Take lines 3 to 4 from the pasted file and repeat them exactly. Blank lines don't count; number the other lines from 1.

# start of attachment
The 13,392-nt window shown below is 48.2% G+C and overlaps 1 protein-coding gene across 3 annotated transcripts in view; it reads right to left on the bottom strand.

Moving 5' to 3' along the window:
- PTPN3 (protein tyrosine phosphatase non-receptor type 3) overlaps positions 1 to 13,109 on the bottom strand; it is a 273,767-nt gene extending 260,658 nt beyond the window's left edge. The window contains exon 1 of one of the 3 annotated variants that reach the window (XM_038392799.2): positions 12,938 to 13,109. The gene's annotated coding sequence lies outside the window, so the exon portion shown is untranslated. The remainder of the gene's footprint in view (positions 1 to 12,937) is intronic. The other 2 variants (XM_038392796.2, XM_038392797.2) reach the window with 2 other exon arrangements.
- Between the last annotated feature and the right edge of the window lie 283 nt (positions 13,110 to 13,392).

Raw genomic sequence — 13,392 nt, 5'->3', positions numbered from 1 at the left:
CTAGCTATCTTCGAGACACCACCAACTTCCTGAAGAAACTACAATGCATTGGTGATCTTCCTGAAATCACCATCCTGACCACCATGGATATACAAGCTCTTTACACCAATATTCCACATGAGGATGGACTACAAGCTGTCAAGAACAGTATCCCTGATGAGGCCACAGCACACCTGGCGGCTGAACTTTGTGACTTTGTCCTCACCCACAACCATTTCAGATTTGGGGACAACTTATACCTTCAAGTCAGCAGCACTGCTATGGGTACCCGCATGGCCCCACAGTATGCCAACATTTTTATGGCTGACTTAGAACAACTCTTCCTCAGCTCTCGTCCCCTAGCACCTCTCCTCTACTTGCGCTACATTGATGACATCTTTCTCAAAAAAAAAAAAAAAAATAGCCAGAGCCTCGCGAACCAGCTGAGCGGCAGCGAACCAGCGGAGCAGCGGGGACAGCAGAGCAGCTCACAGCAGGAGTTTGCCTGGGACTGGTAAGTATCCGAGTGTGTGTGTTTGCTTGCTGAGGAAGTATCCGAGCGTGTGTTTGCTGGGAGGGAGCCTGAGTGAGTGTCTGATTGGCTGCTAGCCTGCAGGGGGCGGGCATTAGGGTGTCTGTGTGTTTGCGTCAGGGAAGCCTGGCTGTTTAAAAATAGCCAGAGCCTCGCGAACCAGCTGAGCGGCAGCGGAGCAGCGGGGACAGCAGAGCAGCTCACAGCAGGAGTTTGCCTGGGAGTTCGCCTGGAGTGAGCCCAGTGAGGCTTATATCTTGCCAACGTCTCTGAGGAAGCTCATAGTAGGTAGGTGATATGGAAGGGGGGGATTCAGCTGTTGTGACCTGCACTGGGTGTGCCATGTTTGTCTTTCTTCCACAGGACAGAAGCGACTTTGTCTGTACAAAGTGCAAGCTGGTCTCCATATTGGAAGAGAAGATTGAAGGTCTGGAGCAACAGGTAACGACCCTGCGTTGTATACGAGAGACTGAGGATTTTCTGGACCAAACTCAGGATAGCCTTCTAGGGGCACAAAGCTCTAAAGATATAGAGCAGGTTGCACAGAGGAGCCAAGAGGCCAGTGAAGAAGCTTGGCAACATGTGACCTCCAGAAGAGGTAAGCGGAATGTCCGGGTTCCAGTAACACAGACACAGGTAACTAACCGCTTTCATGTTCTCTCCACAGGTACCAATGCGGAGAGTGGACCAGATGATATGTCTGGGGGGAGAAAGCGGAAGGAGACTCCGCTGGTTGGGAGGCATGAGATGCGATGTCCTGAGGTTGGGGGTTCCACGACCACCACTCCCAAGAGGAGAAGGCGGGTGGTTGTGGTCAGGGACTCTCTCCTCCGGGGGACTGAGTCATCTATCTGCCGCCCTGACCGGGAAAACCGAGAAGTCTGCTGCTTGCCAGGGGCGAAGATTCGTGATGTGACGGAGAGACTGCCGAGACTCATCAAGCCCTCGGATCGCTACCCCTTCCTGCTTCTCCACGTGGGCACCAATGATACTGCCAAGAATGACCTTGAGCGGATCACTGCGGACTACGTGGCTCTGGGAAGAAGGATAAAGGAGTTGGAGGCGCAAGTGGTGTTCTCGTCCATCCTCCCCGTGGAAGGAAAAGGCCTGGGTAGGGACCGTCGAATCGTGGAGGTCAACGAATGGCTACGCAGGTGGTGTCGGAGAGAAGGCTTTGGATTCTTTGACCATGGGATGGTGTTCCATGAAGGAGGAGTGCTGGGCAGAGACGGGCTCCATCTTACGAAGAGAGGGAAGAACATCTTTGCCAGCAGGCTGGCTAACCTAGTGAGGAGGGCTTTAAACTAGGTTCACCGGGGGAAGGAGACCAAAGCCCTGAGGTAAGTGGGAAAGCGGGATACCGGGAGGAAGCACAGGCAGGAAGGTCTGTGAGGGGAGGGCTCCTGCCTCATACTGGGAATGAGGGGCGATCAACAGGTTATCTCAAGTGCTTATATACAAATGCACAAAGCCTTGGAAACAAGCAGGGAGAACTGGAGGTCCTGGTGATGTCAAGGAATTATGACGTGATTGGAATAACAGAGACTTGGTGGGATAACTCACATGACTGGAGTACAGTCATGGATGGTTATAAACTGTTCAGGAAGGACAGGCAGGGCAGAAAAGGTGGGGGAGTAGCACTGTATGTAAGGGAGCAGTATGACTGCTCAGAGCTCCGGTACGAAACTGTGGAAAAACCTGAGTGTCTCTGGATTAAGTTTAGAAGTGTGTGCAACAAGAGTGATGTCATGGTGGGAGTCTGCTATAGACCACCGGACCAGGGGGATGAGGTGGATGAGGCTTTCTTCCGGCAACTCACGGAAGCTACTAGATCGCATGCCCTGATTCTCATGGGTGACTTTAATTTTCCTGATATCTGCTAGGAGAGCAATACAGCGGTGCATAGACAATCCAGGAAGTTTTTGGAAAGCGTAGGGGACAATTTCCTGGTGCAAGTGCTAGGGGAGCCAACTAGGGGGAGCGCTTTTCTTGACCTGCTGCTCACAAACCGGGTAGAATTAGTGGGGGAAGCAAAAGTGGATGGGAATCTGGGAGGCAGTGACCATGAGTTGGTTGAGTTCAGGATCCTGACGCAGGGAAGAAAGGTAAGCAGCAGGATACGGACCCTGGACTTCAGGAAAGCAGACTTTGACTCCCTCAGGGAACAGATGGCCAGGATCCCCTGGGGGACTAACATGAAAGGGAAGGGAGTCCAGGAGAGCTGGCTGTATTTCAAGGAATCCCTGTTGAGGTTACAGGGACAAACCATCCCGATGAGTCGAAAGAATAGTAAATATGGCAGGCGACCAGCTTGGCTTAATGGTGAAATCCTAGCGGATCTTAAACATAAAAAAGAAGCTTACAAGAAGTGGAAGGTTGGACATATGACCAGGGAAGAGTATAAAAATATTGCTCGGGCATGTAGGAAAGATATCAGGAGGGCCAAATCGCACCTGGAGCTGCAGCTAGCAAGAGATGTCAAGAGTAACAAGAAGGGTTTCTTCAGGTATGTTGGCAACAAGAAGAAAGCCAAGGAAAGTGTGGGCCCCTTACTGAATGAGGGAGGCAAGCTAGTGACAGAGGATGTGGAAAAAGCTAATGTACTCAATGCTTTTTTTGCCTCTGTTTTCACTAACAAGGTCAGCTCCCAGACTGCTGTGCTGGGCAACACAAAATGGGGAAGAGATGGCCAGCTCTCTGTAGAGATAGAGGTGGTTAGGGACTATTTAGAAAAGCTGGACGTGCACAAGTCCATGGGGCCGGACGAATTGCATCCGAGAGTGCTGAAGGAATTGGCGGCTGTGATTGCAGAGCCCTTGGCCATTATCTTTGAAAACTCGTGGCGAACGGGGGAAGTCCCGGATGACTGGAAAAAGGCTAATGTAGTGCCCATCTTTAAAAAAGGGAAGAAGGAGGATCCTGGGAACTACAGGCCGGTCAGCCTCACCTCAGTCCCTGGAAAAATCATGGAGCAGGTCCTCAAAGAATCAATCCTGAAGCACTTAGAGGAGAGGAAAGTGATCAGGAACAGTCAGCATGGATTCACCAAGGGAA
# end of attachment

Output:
- PTPN3 (protein tyrosine phosphatase non-receptor type 3) overlaps positions 1 to 13,109 on the bottom strand; it is a 273,767-nt gene extending 260,658 nt beyond the window's left edge. The window contains exon 1 of one of the 3 annotated variants that reach the window (XM_038392799.2): positions 12,938 to 13,109. The gene's annotated coding sequence lies outside the window, so the exon portion shown is untranslated. The remainder of the gene's footprint in view (positions 1 to 12,937) is intronic. The other 2 variants (XM_038392796.2, XM_038392797.2) reach the window with 2 other exon arrangements.
- Between the last annotated feature and the right edge of the window lie 283 nt (positions 13,110 to 13,392).